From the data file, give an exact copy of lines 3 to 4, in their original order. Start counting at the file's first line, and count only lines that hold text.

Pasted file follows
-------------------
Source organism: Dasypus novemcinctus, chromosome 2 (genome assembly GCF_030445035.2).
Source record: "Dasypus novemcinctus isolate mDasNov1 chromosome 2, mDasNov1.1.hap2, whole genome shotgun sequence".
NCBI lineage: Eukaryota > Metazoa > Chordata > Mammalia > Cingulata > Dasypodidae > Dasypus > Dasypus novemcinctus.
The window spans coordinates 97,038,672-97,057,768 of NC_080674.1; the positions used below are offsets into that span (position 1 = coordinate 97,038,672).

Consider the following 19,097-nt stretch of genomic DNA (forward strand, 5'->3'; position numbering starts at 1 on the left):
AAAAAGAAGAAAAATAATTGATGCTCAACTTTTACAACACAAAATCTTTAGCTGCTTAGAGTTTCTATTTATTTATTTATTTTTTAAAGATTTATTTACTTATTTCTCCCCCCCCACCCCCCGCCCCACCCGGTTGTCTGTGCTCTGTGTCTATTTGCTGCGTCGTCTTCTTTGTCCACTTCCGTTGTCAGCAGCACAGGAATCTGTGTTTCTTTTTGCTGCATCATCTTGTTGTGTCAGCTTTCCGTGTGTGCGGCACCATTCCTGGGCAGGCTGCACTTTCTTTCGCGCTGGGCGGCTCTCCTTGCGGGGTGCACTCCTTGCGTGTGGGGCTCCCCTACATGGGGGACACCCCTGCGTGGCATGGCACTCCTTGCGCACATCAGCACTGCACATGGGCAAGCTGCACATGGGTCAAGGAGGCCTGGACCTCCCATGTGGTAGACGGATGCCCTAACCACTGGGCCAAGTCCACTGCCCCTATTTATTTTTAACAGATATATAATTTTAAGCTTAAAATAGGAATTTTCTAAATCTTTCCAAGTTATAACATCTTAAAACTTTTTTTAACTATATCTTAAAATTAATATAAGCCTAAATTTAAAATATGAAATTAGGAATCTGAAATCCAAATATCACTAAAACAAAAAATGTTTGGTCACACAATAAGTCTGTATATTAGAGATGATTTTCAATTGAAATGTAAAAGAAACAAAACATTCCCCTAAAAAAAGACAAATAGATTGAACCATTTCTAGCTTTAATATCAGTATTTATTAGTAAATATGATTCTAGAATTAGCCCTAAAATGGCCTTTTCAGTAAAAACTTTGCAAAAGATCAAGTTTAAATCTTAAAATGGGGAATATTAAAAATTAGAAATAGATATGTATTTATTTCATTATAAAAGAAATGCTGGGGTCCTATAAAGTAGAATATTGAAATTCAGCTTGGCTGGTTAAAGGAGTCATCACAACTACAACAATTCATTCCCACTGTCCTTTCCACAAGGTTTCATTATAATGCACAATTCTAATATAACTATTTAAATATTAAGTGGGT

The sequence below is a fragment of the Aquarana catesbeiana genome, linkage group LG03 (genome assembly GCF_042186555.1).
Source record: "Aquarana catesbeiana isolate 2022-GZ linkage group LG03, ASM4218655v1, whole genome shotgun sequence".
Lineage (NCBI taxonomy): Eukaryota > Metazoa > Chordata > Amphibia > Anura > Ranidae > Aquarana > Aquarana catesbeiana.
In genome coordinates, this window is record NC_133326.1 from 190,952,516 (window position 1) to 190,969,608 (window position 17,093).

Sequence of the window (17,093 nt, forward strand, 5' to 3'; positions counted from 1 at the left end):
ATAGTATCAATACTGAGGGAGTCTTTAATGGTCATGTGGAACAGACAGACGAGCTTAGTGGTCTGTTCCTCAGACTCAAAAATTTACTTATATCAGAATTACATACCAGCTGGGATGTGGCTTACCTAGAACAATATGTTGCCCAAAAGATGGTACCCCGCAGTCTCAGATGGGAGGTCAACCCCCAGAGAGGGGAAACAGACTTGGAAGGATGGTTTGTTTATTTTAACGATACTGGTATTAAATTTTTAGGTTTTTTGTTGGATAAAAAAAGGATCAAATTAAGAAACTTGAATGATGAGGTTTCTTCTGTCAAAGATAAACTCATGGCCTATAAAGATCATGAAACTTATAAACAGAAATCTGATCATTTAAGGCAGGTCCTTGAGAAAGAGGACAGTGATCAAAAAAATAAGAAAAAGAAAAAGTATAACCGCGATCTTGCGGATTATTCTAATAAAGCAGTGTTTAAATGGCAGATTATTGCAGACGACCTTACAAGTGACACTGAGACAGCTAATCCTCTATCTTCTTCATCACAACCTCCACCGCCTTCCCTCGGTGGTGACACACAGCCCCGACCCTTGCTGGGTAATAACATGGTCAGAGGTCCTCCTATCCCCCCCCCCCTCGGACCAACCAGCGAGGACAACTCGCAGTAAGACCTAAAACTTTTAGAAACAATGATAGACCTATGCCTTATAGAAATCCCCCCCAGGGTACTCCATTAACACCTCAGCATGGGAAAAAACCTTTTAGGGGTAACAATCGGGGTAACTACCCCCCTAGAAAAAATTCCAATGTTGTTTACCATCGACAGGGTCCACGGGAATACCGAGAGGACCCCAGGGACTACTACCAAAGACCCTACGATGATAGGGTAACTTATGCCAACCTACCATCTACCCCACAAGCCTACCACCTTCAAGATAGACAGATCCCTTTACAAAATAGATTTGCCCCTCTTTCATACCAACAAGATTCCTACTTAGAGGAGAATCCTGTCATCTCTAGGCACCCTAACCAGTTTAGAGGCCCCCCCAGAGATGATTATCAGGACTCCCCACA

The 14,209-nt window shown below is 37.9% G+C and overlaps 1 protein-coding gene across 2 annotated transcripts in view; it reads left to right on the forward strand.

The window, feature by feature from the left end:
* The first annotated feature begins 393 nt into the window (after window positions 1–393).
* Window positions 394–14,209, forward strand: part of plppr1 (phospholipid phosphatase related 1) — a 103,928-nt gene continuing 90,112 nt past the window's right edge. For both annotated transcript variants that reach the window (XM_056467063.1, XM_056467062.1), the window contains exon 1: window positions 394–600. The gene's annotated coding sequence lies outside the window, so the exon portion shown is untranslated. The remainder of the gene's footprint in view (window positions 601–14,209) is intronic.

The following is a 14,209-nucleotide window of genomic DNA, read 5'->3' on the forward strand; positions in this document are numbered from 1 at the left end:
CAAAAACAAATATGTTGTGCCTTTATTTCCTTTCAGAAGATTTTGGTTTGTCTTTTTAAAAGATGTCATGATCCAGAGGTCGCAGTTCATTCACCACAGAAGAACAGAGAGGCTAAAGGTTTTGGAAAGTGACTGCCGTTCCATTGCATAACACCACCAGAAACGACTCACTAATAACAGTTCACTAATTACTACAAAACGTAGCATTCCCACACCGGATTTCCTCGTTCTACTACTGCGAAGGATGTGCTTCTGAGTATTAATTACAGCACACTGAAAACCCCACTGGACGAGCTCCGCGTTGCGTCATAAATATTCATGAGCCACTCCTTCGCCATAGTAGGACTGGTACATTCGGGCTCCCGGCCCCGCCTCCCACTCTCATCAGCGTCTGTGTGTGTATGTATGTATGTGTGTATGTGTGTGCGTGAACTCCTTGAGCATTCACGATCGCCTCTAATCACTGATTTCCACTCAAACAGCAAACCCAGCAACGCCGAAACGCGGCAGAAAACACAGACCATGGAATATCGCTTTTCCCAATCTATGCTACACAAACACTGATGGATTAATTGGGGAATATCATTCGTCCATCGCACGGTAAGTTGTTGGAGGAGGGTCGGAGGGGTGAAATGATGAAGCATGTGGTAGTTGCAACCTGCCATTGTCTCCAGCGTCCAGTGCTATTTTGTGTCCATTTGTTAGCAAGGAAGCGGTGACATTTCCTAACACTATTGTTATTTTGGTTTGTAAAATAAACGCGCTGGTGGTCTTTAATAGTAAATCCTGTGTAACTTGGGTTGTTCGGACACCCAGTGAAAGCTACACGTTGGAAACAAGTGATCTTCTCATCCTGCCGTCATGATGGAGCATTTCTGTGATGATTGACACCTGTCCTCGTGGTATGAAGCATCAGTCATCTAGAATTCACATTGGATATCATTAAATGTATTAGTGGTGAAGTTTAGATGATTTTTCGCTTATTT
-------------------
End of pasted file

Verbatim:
NCBI lineage: Eukaryota > Metazoa > Chordata > Mammalia > Cingulata > Dasypodidae > Dasypus > Dasypus novemcinctus.
The window spans coordinates 97,038,672-97,057,768 of NC_080674.1; the positions used below are offsets into that span (position 1 = coordinate 97,038,672).